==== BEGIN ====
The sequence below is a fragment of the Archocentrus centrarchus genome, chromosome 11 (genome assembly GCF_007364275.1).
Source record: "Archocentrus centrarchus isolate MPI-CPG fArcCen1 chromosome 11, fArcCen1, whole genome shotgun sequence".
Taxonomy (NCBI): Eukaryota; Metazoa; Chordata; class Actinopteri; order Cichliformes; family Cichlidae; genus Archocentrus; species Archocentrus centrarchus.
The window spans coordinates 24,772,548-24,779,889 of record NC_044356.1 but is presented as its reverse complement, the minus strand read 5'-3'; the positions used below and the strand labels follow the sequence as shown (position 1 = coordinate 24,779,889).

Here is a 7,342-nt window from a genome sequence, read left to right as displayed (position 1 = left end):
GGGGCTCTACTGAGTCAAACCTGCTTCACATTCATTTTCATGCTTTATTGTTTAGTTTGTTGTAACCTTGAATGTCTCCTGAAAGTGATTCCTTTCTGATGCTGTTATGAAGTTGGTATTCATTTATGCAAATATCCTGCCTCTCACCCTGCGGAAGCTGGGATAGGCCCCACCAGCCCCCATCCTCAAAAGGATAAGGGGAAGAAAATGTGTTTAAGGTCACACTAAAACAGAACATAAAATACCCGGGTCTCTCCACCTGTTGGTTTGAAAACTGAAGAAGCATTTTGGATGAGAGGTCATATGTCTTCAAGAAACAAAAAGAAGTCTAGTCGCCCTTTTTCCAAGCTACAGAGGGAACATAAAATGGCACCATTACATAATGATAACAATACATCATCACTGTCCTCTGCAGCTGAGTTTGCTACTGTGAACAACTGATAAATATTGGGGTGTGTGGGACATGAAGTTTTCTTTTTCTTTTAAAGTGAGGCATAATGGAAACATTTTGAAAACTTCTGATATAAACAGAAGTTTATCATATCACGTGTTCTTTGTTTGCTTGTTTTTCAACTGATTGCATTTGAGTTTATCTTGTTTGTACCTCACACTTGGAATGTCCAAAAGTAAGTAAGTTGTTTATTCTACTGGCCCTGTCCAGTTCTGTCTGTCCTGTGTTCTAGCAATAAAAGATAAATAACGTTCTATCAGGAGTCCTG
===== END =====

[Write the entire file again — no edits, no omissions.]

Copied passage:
The sequence below is a fragment of the Archocentrus centrarchus genome, chromosome 11 (genome assembly GCF_007364275.1).
Source record: "Archocentrus centrarchus isolate MPI-CPG fArcCen1 chromosome 11, fArcCen1, whole genome shotgun sequence".
Taxonomy (NCBI): Eukaryota; Metazoa; Chordata; class Actinopteri; order Cichliformes; family Cichlidae; genus Archocentrus; species Archocentrus centrarchus.
The window spans coordinates 24,772,548-24,779,889 of record NC_044356.1 but is presented as its reverse complement, the minus strand read 5'-3'; the positions used below and the strand labels follow the sequence as shown (position 1 = coordinate 24,779,889).

Here is a 7,342-nt window from a genome sequence, read left to right as displayed (position 1 = left end):
GGGGCTCTACTGAGTCAAACCTGCTTCACATTCATTTTCATGCTTTATTGTTTAGTTTGTTGTAACCTTGAATGTCTCCTGAAAGTGATTCCTTTCTGATGCTGTTATGAAGTTGGTATTCATTTATGCAAATATCCTGCCTCTCACCCTGCGGAAGCTGGGATAGGCCCCACCAGCCCCCATCCTCAAAAGGATAAGGGGAAGAAAATGTGTTTAAGGTCACACTAAAACAGAACATAAAATACCCGGGTCTCTCCACCTGTTGGTTTGAAAACTGAAGAAGCATTTTGGATGAGAGGTCATATGTCTTCAAGAAACAAAAAGAAGTCTAGTCGCCCTTTTTCCAAGCTACAGAGGGAACATAAAATGGCACCATTACATAATGATAACAATACATCATCACTGTCCTCTGCAGCTGAGTTTGCTACTGTGAACAACTGATAAATATTGGGGTGTGTGGGACATGAAGTTTTCTTTTTCTTTTAAAGTGAGGCATAATGGAAACATTTTGAAAACTTCTGATATAAACAGAAGTTTATCATATCACGTGTTCTTTGTTTGCTTGTTTTTCAACTGATTGCATTTGAGTTTATCTTGTTTGTACCTCACACTTGGAATGTCCAAAAGTAAGTAAGTTGTTTATTCTACTGGCCCTGTCCAGTTCTGTCTGTCCTGTGTTCTAGCAATAAAAGATAAATAACGTTCTATCAGGAGTCCTG